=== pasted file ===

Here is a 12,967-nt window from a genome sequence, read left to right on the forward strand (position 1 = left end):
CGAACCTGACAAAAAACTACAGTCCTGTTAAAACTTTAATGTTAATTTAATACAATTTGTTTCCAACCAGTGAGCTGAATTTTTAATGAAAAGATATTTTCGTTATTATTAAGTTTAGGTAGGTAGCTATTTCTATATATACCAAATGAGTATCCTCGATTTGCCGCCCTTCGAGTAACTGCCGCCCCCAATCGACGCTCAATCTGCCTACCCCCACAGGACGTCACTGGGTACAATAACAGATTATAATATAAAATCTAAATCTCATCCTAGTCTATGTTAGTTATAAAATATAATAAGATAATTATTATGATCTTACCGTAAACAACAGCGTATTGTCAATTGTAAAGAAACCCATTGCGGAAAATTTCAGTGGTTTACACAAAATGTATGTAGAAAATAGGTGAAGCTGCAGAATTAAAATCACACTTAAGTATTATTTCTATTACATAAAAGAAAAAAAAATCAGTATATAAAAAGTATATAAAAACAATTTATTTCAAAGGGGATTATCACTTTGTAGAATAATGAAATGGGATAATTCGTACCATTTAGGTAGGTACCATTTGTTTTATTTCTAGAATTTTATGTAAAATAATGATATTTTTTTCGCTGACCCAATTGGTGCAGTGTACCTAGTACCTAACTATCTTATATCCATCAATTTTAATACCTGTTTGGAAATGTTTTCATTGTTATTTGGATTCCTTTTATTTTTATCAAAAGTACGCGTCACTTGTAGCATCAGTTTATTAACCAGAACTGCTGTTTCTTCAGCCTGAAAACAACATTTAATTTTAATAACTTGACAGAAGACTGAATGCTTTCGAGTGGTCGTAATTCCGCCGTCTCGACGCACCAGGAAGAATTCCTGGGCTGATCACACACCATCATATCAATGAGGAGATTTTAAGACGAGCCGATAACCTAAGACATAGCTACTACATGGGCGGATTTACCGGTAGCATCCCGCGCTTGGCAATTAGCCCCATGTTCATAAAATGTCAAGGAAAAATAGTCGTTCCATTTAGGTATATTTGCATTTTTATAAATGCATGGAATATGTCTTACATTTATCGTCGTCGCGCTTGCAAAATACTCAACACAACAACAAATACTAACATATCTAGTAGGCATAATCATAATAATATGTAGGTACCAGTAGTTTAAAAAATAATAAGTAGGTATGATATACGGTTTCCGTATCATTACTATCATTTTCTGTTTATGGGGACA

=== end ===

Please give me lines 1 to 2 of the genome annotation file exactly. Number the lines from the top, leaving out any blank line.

Here is a 12,967-nt window from a genome sequence, read left to right on the forward strand (position 1 = left end):
CGAACCTGACAAAAAACTACAGTCCTGTTAAAACTTTAATGTTAATTTAATACAATTTGTTTCCAACCAGTGAGCTGAATTTTTAATGAAAAGATATTTTCGTTATTATTAAGTTTAGGTAGGTAGCTATTTCTATATATACCAAATGAGTATCCTCGATTTGCCGCCCTTCGAGTAACTGCCGCCCCCAATCGACGCTCAATCTGCCTACCCCCACAGGACGTCACTGGGTACAATAACAGATTATAATATAAAATCTAAATCTCATCCTAGTCTATGTTAGTTATAAAATATAATAAGATAATTATTATGATCTTACCGTAAACAACAGCGTATTGTCAATTGTAAAGAAACCCATTGCGGAAAATTTCAGTGGTTTACACAAAATGTATGTAGAAAATAGGTGAAGCTGCAGAATTAAAATCACACTTAAGTATTATTTCTATTACATAAAAGAAAAAAAAATCAGTATATAAAAAGTATATAAAAACAATTTATTTCAAAGGGGATTATCACTTTGTAGAATAATGAAATGGGATAATTCGTACCATTTAGGTAGGTACCATTTGTTTTATTTCTAGAATTTTATGTAAAATAATGATATTTTTTTCGCTGACCCAATTGGTGCAGTGTACCTAGTACCTAACTATCTTATATCCATCAATTTTAATACCTGTTTGGAAATGTTTTCATTGTTATTTGGATTCCTTTTATTTTTATCAAAAGTACGCGTCACTTGTAGCATCAGTTTATTAACCAGAACTGCTGTTTCTTCAGCCTGAAAACAACATTTAATTTTAATAACTTGACAGAAGACTGAATGCTTTCGAGTGGTCGTAATTCCGCCGTCTCGACGCACCAGGAAGAATTCCTGGGCTGATCACACACCATCATATCAATGAGGAGATTTTAAGACGAGCCGATAACCTAAGACATAGCTACTACATGGGCGGATTTACCGGTAGCATCCCGCGCTTGGCAATTAGCCCCATGTTCATAAAATGTCAAGGAAAAATAGTCGTTCCATTTAGGTATATTTGCATTTTTATAAATGCATGGAATATGTCTTACATTTATCGTCGTCGCGCTTGCAAAATACTCAACACAACAACAAATACTAACATATCTAGTAGGCATAATCATAATAATATGTAGGTACCAGTAGTTTAAAAAATAATAAGTAGGTATGATATACGGTTTCCGTATCATTACTATCATTTTCTGTTTATGGGGACA